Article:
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Barton Damer

Skateboarding, faith and Dalí influence the Dallas-based digital artist

by Adrienne So in Design on 17 January 2013

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Barton Damer is a Dallas-based digital artist whose hyper-detailed and dizzyingly surreal work, with its up-to-the-minute pop culture sensibility, has garnered attention from companies as big as Nike, Facebook and Supra Footwear, and from musicians as diverse as rapper Lil Wayne, Owl City and Wolfmother. "It's all over the board," Damer says of his work. "I'm pleased that it's not just one trick or one style, that only works for one genre."

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Although Damer has been creating print illustrations for 14 years, his entrance into digital media was relatively recent. "I graduated from art school in 1998, but since then I feel like I've been self-taught," says Damer. "New software and new mediums are always popping up. If you're not learning something new after four or five years, you're going to be obsolete in this industry." He began experimenting with web design, but quickly discovered that instead of coding, his favorite part, he says, was "the flash animations that everybody hated."

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Three years ago, Damer branched out from print and web design into motion graphics, creating 30-second commercials and TV show openers that have aired on ESPN2 and CBS Sports. His studio, Already Been Chewed, has recently expanded to include two employees, who work on creating everything from digital signage to in-store displays, to concert visuals for artists like Rihanna and rapper LeCrae, but his approach remains staunchly traditional. "As far as motion design goes, focus on design first and animation second," Damer says. "If it looks terrible, it's not going to look better when you move it around."

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Damer has been influenced by unconventional artists like Salvador Dali and MC Escher, but most importantly, he cites skateboarding—Damer has been a skateboarder for more than 25 years—and his faith, as his two major inspirations. "It's easy to draw a lot of inspiration from a lot of different sites on the Internet," he says. "But when you get out from behind the monitor, original ideas pop out and there's not as much to copycat."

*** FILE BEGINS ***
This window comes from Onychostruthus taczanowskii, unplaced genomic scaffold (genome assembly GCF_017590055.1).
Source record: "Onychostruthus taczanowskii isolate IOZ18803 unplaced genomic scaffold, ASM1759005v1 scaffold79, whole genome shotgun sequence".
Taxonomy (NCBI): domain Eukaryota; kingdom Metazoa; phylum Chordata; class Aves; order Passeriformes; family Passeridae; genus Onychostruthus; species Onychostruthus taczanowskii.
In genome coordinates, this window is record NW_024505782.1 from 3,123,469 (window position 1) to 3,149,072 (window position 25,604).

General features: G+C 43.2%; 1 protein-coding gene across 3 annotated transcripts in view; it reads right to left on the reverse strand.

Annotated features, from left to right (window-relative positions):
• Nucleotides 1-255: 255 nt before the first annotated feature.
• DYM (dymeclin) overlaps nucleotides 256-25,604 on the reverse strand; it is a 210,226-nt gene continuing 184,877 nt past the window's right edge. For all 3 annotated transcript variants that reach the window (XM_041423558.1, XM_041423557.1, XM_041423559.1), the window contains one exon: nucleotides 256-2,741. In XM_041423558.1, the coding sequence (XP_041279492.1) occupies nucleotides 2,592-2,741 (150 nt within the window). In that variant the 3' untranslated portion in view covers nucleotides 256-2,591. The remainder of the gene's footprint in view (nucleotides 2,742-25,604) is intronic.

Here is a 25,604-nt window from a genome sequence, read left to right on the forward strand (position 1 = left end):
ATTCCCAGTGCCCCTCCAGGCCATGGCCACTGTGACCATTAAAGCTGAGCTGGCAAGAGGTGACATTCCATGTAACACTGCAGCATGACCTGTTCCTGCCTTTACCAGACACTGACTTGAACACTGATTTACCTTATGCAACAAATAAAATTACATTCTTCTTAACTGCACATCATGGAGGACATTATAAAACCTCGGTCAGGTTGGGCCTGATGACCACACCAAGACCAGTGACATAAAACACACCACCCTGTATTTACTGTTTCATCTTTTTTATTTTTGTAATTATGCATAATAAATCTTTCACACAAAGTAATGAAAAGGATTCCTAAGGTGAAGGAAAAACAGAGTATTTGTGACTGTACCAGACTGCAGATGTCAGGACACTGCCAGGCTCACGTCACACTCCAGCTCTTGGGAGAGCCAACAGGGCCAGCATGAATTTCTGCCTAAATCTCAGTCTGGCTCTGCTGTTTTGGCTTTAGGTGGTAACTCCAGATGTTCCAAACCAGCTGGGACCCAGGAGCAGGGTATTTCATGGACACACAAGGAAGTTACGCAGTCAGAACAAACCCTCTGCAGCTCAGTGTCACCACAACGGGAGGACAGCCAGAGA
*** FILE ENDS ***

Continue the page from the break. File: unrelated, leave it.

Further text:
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Damer has won wide recognition for his work and non-profit initiatives. In 2009, he was named Digital Artist of the Year by Computer Arts magazine, and in 2011 he received Veer's Creative Catalyst Award for an illustration designed to raise funds for fighting malaria in Africa.

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Damer saw a lifelong dream fulfilled with one of his favorite projects, working with skateboarder Rob Dyrdek and the premiere professional skateboarding competition series Street League Skateboarding. "I emailed Rob Dyrdek and somehow it got through, and all he wrote back was, 'Let's do this,'" Barton says. "I thought someone was messing with me." That initial proposal led to a few projects, and then to handling the entire graphics package for Street League—from the arena graphics for live events to broadcast graphics. "He was cracking up. They're located in LA, you know, in the middle of all those creative studios, and he's ordering stuff from a guy in Texas," Barton says. "But [Dyrdek's] thing is, you make your own luck. I think he was pumped to find a fellow skateboarder trying to do just that."

For more information visit Damer's studio's website

Images courtesy of Barton Damer

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